"Not that this has been easy. I know that change has not always been kind to this town. You have had to endure increased scrutiny in your daily affairs. You have watched as new neighbors moved in, neighbors from places like Chicago and New York and San Francisco and even beyond the borders of this nation, whose ways and beliefs may not have always been compatible with your own. But soon, these trees we have planted and nursed will bear fruit, and all of you will be first in the orchard."
"Shortly, I will return you to your normal programming, but I hope that you will follow our progress in the days leading up to the test. Over the coming week you may see some new faces in town, including Zhang Yanli, who has championed my projects since the beginning and has been invaluable in filling out our staff, and of course my dear old friend Dr. Johnathan Bellamy, who has ably managed all of the supporting roles in Jameson Laboratory. Interviews with these individuals will be freely available through our website as well as the on-demand section of your local provider. And I invite you to tune in on Sunday at 11:00 PM to watch live as the prototype Rudra Engine is tested for the very first time."
"Thank you all, and God bless."
"Hell of a stunt," said Will as Mr. Jameson's face faded from the screen. "Guy tries to pull an LBJ."
"I think you mean FDR," said Sam. "I don't know, he doesn't seem so bad."
"One piece of advice for you, little brother," said Will. "Never trust a powerful man who acts that friendly. They're always up to something."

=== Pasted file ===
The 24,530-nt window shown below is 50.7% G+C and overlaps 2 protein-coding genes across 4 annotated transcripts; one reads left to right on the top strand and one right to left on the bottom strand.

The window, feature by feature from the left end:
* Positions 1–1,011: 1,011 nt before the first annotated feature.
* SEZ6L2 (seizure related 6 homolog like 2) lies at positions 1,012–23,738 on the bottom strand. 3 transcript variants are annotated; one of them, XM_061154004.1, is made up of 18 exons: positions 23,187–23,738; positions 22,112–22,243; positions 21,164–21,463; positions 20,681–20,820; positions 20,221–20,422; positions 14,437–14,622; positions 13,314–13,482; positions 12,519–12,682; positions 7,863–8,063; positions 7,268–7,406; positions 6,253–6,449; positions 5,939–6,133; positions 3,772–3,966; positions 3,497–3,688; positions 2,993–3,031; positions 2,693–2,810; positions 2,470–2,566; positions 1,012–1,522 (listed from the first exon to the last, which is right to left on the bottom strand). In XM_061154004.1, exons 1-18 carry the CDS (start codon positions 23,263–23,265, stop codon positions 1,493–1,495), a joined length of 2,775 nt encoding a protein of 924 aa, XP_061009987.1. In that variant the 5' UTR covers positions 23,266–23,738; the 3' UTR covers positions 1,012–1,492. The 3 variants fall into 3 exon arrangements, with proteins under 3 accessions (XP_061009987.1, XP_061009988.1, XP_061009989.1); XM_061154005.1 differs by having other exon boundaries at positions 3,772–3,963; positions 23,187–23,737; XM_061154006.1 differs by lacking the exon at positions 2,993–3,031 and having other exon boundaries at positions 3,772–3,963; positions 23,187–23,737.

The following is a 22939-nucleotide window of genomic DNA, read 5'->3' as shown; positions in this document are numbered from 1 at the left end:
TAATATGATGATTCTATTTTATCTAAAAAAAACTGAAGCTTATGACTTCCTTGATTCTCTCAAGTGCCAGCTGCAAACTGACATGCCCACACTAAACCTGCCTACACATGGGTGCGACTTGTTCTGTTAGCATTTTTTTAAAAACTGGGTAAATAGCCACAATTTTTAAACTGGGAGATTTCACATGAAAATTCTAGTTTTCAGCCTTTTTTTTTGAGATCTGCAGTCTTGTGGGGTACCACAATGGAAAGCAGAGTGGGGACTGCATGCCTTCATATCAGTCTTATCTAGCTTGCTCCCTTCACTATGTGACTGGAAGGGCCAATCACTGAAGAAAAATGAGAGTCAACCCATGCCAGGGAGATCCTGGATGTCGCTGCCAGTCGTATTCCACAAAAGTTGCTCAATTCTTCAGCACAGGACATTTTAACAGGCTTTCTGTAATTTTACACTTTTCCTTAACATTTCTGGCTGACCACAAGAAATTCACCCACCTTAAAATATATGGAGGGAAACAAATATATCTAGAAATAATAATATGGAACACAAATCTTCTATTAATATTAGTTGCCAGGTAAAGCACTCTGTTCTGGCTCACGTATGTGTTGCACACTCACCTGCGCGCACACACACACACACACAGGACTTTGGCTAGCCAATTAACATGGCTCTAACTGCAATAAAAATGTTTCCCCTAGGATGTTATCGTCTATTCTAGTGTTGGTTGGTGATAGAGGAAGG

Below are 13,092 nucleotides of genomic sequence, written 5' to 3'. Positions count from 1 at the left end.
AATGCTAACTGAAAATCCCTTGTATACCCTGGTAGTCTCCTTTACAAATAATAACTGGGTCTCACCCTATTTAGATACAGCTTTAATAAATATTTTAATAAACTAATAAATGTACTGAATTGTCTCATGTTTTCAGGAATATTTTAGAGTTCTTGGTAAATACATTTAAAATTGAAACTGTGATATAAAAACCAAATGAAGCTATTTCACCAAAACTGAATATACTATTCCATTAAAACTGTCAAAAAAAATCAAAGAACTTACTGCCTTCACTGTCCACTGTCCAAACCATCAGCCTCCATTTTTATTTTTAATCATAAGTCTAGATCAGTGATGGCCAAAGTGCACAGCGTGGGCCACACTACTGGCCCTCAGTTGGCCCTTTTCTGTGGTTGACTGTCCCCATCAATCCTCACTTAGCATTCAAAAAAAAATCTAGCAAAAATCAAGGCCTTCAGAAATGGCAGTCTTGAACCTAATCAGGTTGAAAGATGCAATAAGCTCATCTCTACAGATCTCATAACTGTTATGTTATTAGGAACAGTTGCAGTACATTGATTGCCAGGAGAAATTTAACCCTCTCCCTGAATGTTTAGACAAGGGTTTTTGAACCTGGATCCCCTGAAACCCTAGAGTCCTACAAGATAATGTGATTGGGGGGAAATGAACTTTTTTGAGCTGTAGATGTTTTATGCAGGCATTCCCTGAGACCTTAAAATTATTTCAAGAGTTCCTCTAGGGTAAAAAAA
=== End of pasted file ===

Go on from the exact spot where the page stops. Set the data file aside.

"All right." Sam stepped back from the couch. "Oh, wait, there's something I want to show you."
Will hopped to his feet. "Is it that smart-writer thing? You got that working?"
"It works...okay. I'm still getting the bugs out."
"Then you get a new story for me?"
"Sure. Stay there, I'll get it for you." Sam disappeared down the hall for a few seconds, returning a few seconds later with several loose sheets of paper. "I sent it to the computer, but it's got a whole bunch of typos. I don't think the smart-writer likes my handwriting very much."
"The hell with the gizmo, let's see the story."
Sam passed over a few wrinkled sheets of notebook paper. "This one's a little different. It's kind of a fable, I guess, but I don't know how well it came out."
"I'll be the judge of that." Will scanned the first page. "Good start. Print me off a copy, I'll read it at work. I don't mind typos."
Sam concealed a snicker. "Come on, Will, I always give you the rough draft."
"But this could be worth a ton someday," said Will.
"Don't say that. It's just for fun." Sam tried not to blush, failing as always. "It's a gift. Seriously, it's okay."
"Cool." Will folded up the pages and stuck them into his back pocket. "Oh, I'm supposed to be at the restaurant early, so tell Mom I can't stay for dinner."
"Really?" Sam features drooped, his eyes sinking to the ground. "You have to go earlier tonight?"
"Yeah, the boss figures there's gonna be a big rush, so I have to go early for a while. Is that a problem?"
"No, it's just...you've been running around all the time. We never see you."
"I know, I've been gone a lot." Will smiled and cocked his head. "Look, I've got to get ready now, but I will make time tomorrow. Promise."
"All right," said Sam. "Thanks."
"Nothing to it." Will picked up his bags and headed to his tiny room in the back. "Remember what I told you about guys with power! Don't trust ‘em!"